State Parks in Autumn

This post is a beginning of a series on some central Pennsylvania state parks that I visited in October. The first up is Little Buffalo State Park in Newport, Perry County, PA. The visitor to Little Buffalo can partake of campgrounds, a swimming pool, a lake, hunting, fishing, picnicking and hiking. The park is 923 acres and was opened in 1972. It also features some historical sites which we’ll take a look at below.

Little Buffalo State Park is named for Little Buffalo Creek which runs through the park. The creek and the nearby Buffalo Ridge are named for the bison that are believed to have once roamed the ridge and valley region of Pennsylvania. Humans have lived in what is now Pennsylvania since at least 10,000 BC. The first settlers were Paleo-Indian nomadic hunters known from their stone tools. The hunter-gatherers of the Archaic period, which lasted locally from 7000 to 1000 BC, used a greater variety of more sophisticated stone artifacts. The Woodland period marked the gradual transition to semi-permanent villages and horticulture, between 1000 BC and 1500 AD. Archeological evidence found in the state from this time includes a range of pottery types and styles, burial mounds, pipes, bows and arrow, and ornaments. Perry County was part of the Albany Purchase of 1754 when the colonists purchased a large tract of land from the Iroquois League of Six Nations.

The lake reflecting the fall colors.
A quiet moment under a blaze of orange.
Canoe season is almost over.

European settlers arrived in the area in force after the Revolutionary War. John Koch, one of the first to farm the area in the 1790s, opened the Blue Ball Tavern in 1811. The tavern offered food, drink, and a sleeping loft. The Blue Ball Tavern served as a rest stop for messengers who travelled between Carlisle and Sunbury during the War of 1812. It is rumored that the tavern was where the plans for the creation of Perry County were made in 1821. The tavern was closed in 1841. A farmhouse was built in 1865 on the foundation of the tavern. Some recycled boards and hardware from the tavern were used in the construction of the farmhouse which currently houses the Blue Ball Tavern Museum and a library that are operated by the Perry County Historical Society.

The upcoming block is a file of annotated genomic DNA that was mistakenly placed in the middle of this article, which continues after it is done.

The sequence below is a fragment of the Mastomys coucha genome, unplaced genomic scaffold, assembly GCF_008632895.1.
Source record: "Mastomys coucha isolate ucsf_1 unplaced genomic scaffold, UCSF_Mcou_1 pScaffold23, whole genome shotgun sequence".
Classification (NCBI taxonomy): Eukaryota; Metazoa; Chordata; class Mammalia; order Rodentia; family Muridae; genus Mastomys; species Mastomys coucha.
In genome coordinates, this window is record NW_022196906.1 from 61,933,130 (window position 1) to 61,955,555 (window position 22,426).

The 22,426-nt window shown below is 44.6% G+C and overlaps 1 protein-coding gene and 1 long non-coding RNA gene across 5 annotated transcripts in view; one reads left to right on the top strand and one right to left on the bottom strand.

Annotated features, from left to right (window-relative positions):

The Blue Ball Tavern Museum.

William Shoaff bought 63 acres of land in the area and a gristmill from the Juniata Iron Works in 1849 after it had been shut down. The local farmers brought their crops to Shoaff’s Mill until the 1940s. The mill has since been restored and is back in operation. Visitors to the park can observe the milling of cornmeal, cracked corn and the grinding of apples for apple cider.

The mill. Sadly, the wheel was not running when I visited.

For me, not surprisingly, a covered bridge was one of the highlights. This is Clay’s Covered Bridge. It is a short walk from a parking area on your way to the mill.

The Legacy of Heroism

Bald Eagle State Park in Howard, PA is a 5,000 park that features a large reservoir for boating, fishing, and swimming, two campgrounds, hiking, hunting, and other activities. It is also the home of the Nature Inn, a unique hotel within the Pennsylvania state park system. The Foster Joseph Sayers Reservoir, was formed by damming Bald Eagle Creek and other smaller streams. Bald Eagle State Park is at the meeting point of two distinct geologic features. The Allegheny Plateau is to the north and the Ridge and Valley area of Pennsylvania is to the south.

The park is named for the Lenape chief, Woapalanne, meaning bald eagle. Chief Woapalanne lived in the area for a brief period of time during the mid-18th century in a village that was on Bald Eagle Creek Path, part of the much more extensive Great Indian Warpath that stretched from New York into the Carolinas. This path was used by the Iroquois to conduct raids on the Cherokee in North Carolina, South Carolina, Tennessee, and Georgia. Pennsylvania Route 150 follows this path in some areas near Bald Eagle State Park.

Foster Joseph Sayers Reservoir is a 1,730-acre (700 ha) reservoir that was built in 1971 by the U.S. Army Corps of Engineers as part of a flood control project on the Susquehanna River basin. It stretches upstream for 8 miles (12.87 km) and has 23 miles (37.01 km) of shoreline.

The lake is named for Foster Joseph Sayers, a World War II hero. Sayers grew up in Marsh Creek. He received the Medal of Honor for acts of bravery on November 12, 1944 near Thionville, France. His Medal of Honor citation reads as follows: